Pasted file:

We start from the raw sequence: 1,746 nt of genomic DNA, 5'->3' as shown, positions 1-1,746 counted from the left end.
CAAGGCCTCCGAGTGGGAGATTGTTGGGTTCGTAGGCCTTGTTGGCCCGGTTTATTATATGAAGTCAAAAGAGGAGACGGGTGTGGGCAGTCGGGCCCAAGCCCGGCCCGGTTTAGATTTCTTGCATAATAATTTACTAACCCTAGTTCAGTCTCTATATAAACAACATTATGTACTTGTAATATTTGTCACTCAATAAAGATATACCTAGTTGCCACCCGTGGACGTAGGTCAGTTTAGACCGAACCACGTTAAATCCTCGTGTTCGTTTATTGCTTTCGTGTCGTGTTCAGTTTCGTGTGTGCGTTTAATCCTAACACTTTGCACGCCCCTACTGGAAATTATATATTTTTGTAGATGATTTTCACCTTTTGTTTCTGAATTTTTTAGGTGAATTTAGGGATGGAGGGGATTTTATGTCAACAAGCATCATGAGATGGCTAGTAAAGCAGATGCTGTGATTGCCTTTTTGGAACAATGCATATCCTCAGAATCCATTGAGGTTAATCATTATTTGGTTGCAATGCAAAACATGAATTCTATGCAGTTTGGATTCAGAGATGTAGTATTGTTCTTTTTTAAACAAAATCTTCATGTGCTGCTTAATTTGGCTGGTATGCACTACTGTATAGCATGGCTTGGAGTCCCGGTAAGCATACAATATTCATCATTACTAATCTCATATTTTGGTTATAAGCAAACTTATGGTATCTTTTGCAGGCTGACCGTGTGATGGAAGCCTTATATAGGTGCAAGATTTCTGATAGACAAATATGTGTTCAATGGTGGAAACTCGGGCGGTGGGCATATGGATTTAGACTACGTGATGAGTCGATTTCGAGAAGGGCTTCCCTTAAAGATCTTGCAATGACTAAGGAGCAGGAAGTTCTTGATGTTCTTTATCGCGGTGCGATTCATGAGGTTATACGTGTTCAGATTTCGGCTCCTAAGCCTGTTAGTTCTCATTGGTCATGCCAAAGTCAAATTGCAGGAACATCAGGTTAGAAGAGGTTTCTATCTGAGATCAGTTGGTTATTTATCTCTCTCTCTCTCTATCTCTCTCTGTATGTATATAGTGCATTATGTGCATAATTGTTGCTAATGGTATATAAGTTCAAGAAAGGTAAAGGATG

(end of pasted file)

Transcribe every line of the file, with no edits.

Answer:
We start from the raw sequence: 1,746 nt of genomic DNA, 5'->3' as shown, positions 1-1,746 counted from the left end.
CAAGGCCTCCGAGTGGGAGATTGTTGGGTTCGTAGGCCTTGTTGGCCCGGTTTATTATATGAAGTCAAAAGAGGAGACGGGTGTGGGCAGTCGGGCCCAAGCCCGGCCCGGTTTAGATTTCTTGCATAATAATTTACTAACCCTAGTTCAGTCTCTATATAAACAACATTATGTACTTGTAATATTTGTCACTCAATAAAGATATACCTAGTTGCCACCCGTGGACGTAGGTCAGTTTAGACCGAACCACGTTAAATCCTCGTGTTCGTTTATTGCTTTCGTGTCGTGTTCAGTTTCGTGTGTGCGTTTAATCCTAACACTTTGCACGCCCCTACTGGAAATTATATATTTTTGTAGATGATTTTCACCTTTTGTTTCTGAATTTTTTAGGTGAATTTAGGGATGGAGGGGATTTTATGTCAACAAGCATCATGAGATGGCTAGTAAAGCAGATGCTGTGATTGCCTTTTTGGAACAATGCATATCCTCAGAATCCATTGAGGTTAATCATTATTTGGTTGCAATGCAAAACATGAATTCTATGCAGTTTGGATTCAGAGATGTAGTATTGTTCTTTTTTAAACAAAATCTTCATGTGCTGCTTAATTTGGCTGGTATGCACTACTGTATAGCATGGCTTGGAGTCCCGGTAAGCATACAATATTCATCATTACTAATCTCATATTTTGGTTATAAGCAAACTTATGGTATCTTTTGCAGGCTGACCGTGTGATGGAAGCCTTATATAGGTGCAAGATTTCTGATAGACAAATATGTGTTCAATGGTGGAAACTCGGGCGGTGGGCATATGGATTTAGACTACGTGATGAGTCGATTTCGAGAAGGGCTTCCCTTAAAGATCTTGCAATGACTAAGGAGCAGGAAGTTCTTGATGTTCTTTATCGCGGTGCGATTCATGAGGTTATACGTGTTCAGATTTCGGCTCCTAAGCCTGTTAGTTCTCATTGGTCATGCCAAAGTCAAATTGCAGGAACATCAGGTTAGAAGAGGTTTCTATCTGAGATCAGTTGGTTATTTATCTCTCTCTCTCTCTATCTCTCTCTGTATGTATATAGTGCATTATGTGCATAATTGTTGCTAATGGTATATAAGTTCAAGAAAGGTAAAGGATG